You probably know this. But I didn’t, and it took me a lot of swearing and cursing and poking about in murky areas of the Internet and my own file system to discover what was up with it.
Debian has always had a nice system for compiling kernels: from pristine kernel.org source, you can produce a .deb package, which you can install as normal. Easy. And safe, because no third party has had a chance to muck with it: the source you downloaded came straight from Linus himself.
Only this time, booting stalled with the dreaded Kernel Panic: VFS: Unable to mount root fs on unknown-block error. So what did I do wrong?
In the past, anything that was needed for booting the system from scratch was compiled hard into the kernel. But nowadays, everything is in modules. When the bootloader uncompresses the kernel, it also creates an initial ram disk; and the essential modules are then loaded from there.
I had not created the necessary initial ramdisk image. So I did # make-kpkg clean and repeated the process, this time with --initrd in my make-kpkg command, and re-installed the new kernel. Unfortunately, dpkg missed a trick. There was already an entry in /etc/lilo.conf for the new kernel, but the initrd= line was commented out. That was what threw me.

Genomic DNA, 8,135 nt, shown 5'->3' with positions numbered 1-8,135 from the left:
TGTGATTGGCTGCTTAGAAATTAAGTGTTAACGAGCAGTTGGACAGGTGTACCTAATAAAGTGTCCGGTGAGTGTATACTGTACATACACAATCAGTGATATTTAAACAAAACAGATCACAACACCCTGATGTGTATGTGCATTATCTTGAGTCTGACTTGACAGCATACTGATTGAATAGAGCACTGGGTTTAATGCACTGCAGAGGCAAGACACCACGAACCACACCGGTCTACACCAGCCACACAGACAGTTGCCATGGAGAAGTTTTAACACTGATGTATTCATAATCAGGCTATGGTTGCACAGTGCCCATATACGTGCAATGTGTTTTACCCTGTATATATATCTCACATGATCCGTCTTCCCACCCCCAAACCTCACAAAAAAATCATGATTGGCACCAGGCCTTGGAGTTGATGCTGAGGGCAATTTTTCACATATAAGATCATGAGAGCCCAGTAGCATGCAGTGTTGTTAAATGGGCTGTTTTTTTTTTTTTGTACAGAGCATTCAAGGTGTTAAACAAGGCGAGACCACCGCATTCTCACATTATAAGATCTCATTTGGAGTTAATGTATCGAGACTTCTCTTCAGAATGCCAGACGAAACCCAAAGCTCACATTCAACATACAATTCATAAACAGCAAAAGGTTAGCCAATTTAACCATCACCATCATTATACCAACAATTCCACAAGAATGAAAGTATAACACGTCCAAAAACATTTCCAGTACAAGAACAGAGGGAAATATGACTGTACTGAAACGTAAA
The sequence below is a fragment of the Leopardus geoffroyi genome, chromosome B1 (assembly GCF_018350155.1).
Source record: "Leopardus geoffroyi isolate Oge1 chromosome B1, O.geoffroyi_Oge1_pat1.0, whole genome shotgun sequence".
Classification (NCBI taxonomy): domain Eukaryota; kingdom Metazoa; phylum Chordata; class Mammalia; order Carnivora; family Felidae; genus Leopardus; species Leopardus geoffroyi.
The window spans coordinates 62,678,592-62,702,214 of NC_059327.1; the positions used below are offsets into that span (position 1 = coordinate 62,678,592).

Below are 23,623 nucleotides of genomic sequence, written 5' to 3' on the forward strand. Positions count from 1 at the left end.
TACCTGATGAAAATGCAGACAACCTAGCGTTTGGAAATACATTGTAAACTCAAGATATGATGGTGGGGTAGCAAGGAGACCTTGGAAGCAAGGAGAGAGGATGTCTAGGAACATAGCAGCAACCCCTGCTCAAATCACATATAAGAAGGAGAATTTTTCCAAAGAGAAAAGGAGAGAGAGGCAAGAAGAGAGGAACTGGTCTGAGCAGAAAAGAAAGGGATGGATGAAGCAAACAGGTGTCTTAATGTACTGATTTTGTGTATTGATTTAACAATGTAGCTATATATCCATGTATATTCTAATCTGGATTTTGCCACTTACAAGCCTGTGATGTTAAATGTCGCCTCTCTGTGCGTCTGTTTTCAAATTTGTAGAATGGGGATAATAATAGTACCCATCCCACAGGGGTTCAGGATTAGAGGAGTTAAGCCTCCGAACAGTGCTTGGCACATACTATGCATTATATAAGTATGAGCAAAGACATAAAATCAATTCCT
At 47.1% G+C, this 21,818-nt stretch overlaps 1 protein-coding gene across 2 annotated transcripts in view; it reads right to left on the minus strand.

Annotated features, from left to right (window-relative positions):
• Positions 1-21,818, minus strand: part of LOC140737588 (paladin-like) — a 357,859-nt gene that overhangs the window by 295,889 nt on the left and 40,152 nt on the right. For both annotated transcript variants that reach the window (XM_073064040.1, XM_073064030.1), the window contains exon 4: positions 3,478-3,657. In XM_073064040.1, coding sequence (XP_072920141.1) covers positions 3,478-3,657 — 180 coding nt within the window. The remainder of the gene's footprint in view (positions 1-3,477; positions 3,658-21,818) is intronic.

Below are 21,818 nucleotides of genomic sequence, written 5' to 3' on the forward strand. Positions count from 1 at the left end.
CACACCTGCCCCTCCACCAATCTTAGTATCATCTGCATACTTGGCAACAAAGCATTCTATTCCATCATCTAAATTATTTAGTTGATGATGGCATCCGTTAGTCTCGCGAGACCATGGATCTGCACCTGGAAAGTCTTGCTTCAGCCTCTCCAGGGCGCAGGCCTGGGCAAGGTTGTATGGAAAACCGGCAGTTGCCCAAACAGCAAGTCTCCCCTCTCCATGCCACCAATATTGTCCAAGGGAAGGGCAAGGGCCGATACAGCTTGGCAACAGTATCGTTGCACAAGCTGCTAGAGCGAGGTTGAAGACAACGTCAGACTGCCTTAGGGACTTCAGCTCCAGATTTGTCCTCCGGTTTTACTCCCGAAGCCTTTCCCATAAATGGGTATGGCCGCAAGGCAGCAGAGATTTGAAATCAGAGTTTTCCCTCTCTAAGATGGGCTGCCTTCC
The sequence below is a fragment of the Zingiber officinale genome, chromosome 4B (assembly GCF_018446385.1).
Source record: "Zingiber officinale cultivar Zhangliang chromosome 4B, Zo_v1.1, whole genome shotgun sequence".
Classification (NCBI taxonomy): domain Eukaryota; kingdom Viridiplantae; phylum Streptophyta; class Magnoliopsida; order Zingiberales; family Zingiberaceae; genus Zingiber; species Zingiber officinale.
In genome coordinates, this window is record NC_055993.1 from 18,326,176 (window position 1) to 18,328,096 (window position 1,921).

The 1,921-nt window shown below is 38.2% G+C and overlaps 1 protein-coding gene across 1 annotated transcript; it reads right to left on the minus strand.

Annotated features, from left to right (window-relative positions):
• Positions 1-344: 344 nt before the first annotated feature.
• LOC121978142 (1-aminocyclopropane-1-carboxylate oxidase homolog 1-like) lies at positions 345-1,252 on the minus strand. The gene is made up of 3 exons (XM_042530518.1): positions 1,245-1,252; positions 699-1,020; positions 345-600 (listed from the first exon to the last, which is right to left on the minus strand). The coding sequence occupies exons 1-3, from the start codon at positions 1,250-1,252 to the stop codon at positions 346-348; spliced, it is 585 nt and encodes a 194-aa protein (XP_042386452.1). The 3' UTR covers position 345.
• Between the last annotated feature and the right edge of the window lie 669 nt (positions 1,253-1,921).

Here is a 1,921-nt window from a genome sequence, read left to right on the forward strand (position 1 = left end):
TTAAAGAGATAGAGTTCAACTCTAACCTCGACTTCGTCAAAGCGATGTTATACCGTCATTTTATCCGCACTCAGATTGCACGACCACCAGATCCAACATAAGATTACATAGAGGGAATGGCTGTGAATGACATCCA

If you are getting “unable to mount root fs” with a new kernel, and noticeably fewer dots appear when booting the “new” kernel than the “old” one, then your problem is almost certainly the initial ram disk image not being loaded.
# cd /usr/srcEnable any new features you want or need.
# tar xjf linux-2.6.24-4.bz2
# ln -s -f linux-2.6.24-4 linux
# cd linux
# zcat /proc/config.gz > .config
# make menuconfig
# make-kpkg --initrd --append-to-version allmine kernel-image(replace “allmine” with whatever you like. Now go and brew up, skin up, take a dump, walk the dog, meditate or whatever you usually do while compiling a kernel.)
# cd ..There should now be a new .deb file with your kernel image!
# dpkg -i linux-image-18.104.22.168ajs1_22.214.171.124allmine-10.00.Custom_amd64.deb
Now make sure there is an initrd=/initrd.img entry in /etc/lilo.conf (and that it is pointing to the correct place: /initrd.img should be a symbolic link to /boot/initrd.img-126.96.36.199allmine) . Important: If you changed this file, you must run /sbin/lilo to rebuild the bootloader.